Foolishness or Power of God

For the message of the cross is foolishness to those who are perishing, but to us who are being saved, it is the power of God. 1 Corinthians 1:18

Is it any wonder “they” don’t believe!

This man:

  • Claimed to be God, the Son of God, and Messiah
  • Was born of a virgin
  • Turned water into wine and walked on water
  • Raised the lame and dead
  • Cast out demons
  • Healed the sick
  • Lived a sinless life for 33 years
  • Preached for three years
  • Foretold of his impending death on a cross
  • Predicted that he would be raised to life and ascend to the Throne of God
  • Taught that if you believed in Him, your sins would be forgiven and you would have eternal life.

Foolishness or power of God? If you get annoyed or disgusted with that list, it’s probably foolishness to you. If, however, you feel energized after reading the list, it’s as the Scripture states, the power of God.

Our task as Believers is to help “them” make the transition from thinking the message of the cross is foolishness to believing it to be the power of God. Impossible task? Not really. The Man described above will show us how.

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Still Seeking

Then came the Feast of Dedication at Jerusalem. It was winter, and Jesus was in the temple area walking in Solomon’s Colonnade. The Jews gathered around him, saying, “How long will you keep us in suspense? If you are the Christ, tell us plainly.” John 10:22-24

Throughout Jesus’ ministry we see regular people approach Jesus and talk to him. They saw him preach somewhere and they just want a better vantage point to observe and evaluate. Certainly other teachers had come through before and played a good game, but this Jesus man, he was different.

When He spoke, He spoke with authority.
He cast out demons with authority.
He healed the sick with authority.
He taught with authority.
He chose 12 followers who weren’t teachers or leaders; they were unusual but interesting choices.
And he could converse with everyday Joes and Jills.

Not much has changed in 2000 years. People of all stripes and kinds seek Him, some skeptical, some truly seeking. They follow Him from a distance just to be sure he’s the real deal. They notice His followers and how they act.

Look around some time and observe some of the seemingly irrational behavior of others (e.g., the spiked green hair on the teen or the fling that the middle-aged man is having is considered irrational behavior. They are seekers in the truest sense of the word. They are searching. They may even lie awake at night hoping to find the truth soon, before it’s too late.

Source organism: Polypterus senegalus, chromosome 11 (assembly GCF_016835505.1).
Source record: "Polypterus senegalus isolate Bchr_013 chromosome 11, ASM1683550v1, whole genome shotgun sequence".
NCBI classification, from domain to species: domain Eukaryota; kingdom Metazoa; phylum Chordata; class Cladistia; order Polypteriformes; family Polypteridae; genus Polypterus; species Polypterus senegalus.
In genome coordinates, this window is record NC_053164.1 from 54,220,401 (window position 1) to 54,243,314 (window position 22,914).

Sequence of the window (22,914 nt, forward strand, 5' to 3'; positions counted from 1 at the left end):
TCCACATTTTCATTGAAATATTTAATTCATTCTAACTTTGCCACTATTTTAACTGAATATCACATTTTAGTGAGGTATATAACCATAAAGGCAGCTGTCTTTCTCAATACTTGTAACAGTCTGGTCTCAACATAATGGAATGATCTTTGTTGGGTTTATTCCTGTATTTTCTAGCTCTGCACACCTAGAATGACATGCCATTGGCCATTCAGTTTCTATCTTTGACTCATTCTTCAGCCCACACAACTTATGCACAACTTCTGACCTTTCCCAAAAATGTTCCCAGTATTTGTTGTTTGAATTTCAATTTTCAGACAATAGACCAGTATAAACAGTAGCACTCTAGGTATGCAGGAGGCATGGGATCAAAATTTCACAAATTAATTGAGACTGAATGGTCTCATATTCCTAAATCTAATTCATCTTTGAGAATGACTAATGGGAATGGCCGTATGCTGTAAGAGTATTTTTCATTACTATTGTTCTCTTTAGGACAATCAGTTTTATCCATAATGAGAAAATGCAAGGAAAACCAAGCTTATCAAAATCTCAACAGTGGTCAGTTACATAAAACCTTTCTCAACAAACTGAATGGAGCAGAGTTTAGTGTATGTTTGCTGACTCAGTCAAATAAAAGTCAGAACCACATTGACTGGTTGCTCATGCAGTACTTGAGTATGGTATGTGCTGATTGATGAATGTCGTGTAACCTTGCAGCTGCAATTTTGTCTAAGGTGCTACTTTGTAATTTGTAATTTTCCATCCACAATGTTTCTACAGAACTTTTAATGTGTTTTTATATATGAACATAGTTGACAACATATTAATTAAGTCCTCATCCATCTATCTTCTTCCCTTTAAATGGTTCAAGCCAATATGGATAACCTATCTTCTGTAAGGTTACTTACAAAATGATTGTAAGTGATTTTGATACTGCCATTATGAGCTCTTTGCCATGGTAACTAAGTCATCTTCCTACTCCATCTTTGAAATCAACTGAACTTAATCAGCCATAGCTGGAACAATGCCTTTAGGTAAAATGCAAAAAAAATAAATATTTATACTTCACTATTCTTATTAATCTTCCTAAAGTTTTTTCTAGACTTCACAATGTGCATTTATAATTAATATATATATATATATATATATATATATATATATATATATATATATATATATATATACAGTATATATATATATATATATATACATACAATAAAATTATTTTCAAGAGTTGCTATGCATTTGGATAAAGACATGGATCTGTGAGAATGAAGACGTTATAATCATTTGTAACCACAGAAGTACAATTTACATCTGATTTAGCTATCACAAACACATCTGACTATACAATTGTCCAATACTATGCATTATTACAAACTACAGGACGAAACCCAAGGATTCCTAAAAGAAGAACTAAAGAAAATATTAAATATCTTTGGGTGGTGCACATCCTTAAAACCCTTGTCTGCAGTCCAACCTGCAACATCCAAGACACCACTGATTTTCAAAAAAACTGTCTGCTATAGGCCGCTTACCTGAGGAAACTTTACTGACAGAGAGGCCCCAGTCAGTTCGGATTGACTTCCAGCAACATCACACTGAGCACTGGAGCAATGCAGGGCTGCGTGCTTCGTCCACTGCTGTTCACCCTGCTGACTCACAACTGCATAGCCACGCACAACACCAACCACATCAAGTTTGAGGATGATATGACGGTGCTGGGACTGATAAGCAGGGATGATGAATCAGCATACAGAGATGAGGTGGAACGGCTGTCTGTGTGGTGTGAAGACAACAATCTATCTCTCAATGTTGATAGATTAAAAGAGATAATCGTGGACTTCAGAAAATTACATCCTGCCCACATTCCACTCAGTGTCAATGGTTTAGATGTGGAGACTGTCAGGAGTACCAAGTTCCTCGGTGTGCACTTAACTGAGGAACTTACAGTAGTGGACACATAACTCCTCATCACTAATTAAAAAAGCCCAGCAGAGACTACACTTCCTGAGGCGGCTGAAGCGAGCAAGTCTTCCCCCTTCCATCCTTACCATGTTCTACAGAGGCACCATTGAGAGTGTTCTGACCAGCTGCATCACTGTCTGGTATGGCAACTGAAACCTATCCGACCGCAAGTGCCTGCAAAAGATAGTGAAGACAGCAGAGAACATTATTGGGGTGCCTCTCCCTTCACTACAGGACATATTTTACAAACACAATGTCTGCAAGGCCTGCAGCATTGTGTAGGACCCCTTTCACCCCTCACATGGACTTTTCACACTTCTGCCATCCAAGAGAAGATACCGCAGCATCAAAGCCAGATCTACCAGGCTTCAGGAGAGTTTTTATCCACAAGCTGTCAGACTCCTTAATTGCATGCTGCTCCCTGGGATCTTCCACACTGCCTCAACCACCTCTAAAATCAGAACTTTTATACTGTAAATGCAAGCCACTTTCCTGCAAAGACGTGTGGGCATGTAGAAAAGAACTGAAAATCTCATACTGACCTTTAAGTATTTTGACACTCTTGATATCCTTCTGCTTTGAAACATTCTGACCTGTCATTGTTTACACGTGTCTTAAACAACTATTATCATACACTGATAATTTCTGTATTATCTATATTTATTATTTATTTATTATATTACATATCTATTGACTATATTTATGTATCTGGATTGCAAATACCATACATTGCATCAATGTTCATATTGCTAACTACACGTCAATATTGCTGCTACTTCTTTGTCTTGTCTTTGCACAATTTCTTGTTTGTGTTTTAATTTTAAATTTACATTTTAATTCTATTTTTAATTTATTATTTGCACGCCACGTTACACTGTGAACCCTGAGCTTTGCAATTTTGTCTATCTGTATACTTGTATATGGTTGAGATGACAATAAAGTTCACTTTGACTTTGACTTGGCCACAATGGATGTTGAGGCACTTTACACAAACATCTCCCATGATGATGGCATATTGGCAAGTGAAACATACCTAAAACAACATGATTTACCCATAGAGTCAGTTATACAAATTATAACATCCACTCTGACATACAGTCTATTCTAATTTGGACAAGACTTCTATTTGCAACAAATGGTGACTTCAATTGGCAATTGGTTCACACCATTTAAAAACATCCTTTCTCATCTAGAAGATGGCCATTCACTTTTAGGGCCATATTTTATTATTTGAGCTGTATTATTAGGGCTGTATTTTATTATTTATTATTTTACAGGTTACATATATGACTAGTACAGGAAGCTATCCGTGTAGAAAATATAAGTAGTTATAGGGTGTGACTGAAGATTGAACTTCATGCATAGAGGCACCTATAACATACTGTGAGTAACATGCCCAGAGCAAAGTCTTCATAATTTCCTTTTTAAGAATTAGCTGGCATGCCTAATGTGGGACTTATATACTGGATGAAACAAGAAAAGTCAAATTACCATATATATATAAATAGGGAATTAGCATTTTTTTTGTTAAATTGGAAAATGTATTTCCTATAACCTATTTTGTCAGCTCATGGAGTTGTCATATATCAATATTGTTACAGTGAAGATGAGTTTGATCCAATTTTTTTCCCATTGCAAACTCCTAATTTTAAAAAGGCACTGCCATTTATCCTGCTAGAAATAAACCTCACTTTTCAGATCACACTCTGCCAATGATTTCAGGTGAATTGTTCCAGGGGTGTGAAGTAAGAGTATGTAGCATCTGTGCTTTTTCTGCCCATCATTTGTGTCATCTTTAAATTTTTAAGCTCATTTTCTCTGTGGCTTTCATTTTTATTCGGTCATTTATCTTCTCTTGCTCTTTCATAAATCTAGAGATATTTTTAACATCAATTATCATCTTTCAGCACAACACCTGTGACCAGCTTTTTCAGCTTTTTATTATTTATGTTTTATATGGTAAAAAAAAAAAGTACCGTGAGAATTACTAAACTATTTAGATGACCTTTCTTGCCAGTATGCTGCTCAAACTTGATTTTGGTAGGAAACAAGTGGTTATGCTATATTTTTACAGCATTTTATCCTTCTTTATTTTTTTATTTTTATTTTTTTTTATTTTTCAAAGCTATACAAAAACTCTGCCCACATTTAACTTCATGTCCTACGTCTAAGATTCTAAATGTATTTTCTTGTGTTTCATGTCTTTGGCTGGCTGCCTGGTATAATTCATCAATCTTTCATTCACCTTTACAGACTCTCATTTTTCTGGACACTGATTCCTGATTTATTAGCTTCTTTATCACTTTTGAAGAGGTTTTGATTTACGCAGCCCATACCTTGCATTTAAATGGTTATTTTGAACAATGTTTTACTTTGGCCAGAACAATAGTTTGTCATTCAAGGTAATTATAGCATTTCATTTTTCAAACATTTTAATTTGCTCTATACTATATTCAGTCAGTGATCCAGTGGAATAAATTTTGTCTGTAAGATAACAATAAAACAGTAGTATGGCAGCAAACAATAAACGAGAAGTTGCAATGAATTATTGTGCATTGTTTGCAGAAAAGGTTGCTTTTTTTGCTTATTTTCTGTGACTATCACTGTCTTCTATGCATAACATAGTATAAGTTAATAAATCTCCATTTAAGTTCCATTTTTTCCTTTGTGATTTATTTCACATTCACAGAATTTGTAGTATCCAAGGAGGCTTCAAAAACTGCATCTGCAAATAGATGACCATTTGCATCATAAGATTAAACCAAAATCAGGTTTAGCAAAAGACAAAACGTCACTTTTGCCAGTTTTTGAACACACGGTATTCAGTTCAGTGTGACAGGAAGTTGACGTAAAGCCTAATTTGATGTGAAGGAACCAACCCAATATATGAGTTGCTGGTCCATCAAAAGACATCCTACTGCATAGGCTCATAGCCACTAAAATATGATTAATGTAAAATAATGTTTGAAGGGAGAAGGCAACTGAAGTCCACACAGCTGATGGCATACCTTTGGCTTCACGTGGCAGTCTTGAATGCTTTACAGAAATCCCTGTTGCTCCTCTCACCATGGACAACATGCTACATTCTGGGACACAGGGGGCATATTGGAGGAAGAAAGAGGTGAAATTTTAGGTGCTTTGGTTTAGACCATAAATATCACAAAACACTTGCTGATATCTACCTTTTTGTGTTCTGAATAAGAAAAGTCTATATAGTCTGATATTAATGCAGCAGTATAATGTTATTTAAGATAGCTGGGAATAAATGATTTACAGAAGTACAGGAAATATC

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Don’t Worry!

Then Jesus said to His disciples, “Therefore I tell you, do not worry about your life, what you will eat or about your body what you will wear. Life is more than food and the body more than clothes.” Luke 12:22-23

As I write this on the last day of November 2008, it is becoming more and more apparent that the United States (and many parts of the world) is headed into some financial troubles (which may prove to be the understatement of the year). Housing, manufacturing, automobile, insurance and banking industries are all struggling and it’ll probably get worse before it gets better. It will be very easy to panic as the world comes crashing down.

But I think it will also be an opportunity for Christians to display a vibrant and active faith. Others will be panicky about food and clothing and shelter. Others will point fingers at Congress, the President, former Presidents and anyone else they can think of for the mess we will be in.

Know this, though, God is in control. He knew about these troubled years long long ago. He knew about all the anxieties you’d be experiencing during these times. In the midst of calamity (as in the days of calm), He will be calling out to each of us. His desire is for us to draw near to him. In tough times or plentiful times, He is constantly wooing us, trying to show us our utter need for Him.

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Strength and My Song

Surely God is my salvation; I will trust and not be afraid. The LORD, the Lord, is my strength and my song: he has become my salvation. Isaiah 12:2

Spread plentifully throughout the Old and New Testaments are songs of praise to God. Often times those songs come at what appears to be very odd times. But God was a way of life for these people. Times were tough; life was tough. Throw in the added disadvantage of being hated for what they believe, it would have been understandable if they had fallen away. Many did.

But those who remained faithful knew the value of worship. Poetry. Loud music. Solemn pronouncements. Dancing. Kneeling. Prostrating themselves before God. Rending their garments.

There was a reverent fear of God. I’m sure the stories were passed down about what happened to people who were disobedient to God. But when it was all said and done, they worshipped. Whatever it took, they did it.

I think we can learn from them. As I’ve mentioned elsewhere, when we worship, we merely offer what we have to God, whether it’s through song or poetry or prayer or bowing silently before a Holy, Almighty God. It doesn’t even have to sound pretty or eloquent. It just needs to come from the heart.

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The God of Peace